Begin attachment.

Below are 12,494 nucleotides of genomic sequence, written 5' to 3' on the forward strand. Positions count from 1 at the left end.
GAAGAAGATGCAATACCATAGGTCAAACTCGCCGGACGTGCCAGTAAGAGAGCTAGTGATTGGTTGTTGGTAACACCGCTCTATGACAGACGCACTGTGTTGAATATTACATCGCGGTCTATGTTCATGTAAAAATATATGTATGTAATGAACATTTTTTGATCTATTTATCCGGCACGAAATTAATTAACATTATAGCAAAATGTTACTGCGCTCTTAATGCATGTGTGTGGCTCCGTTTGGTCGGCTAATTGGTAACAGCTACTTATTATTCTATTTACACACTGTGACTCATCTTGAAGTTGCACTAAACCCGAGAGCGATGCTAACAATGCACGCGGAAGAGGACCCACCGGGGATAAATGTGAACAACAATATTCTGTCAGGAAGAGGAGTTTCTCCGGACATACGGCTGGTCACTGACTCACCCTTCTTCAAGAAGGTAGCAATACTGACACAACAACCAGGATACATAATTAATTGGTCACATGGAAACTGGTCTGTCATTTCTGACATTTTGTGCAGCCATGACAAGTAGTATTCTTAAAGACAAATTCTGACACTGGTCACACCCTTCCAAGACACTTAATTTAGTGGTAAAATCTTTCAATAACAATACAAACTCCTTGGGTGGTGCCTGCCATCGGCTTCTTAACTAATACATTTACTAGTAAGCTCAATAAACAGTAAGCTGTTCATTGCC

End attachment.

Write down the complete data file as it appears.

Below are 12,494 nucleotides of genomic sequence, written 5' to 3' on the forward strand. Positions count from 1 at the left end.
GAAGAAGATGCAATACCATAGGTCAAACTCGCCGGACGTGCCAGTAAGAGAGCTAGTGATTGGTTGTTGGTAACACCGCTCTATGACAGACGCACTGTGTTGAATATTACATCGCGGTCTATGTTCATGTAAAAATATATGTATGTAATGAACATTTTTTGATCTATTTATCCGGCACGAAATTAATTAACATTATAGCAAAATGTTACTGCGCTCTTAATGCATGTGTGTGGCTCCGTTTGGTCGGCTAATTGGTAACAGCTACTTATTATTCTATTTACACACTGTGACTCATCTTGAAGTTGCACTAAACCCGAGAGCGATGCTAACAATGCACGCGGAAGAGGACCCACCGGGGATAAATGTGAACAACAATATTCTGTCAGGAAGAGGAGTTTCTCCGGACATACGGCTGGTCACTGACTCACCCTTCTTCAAGAAGGTAGCAATACTGACACAACAACCAGGATACATAATTAATTGGTCACATGGAAACTGGTCTGTCATTTCTGACATTTTGTGCAGCCATGACAAGTAGTATTCTTAAAGACAAATTCTGACACTGGTCACACCCTTCCAAGACACTTAATTTAGTGGTAAAATCTTTCAATAACAATACAAACTCCTTGGGTGGTGCCTGCCATCGGCTTCTTAACTAATACATTTACTAGTAAGCTCAATAAACAGTAAGCTGTTCATTGCC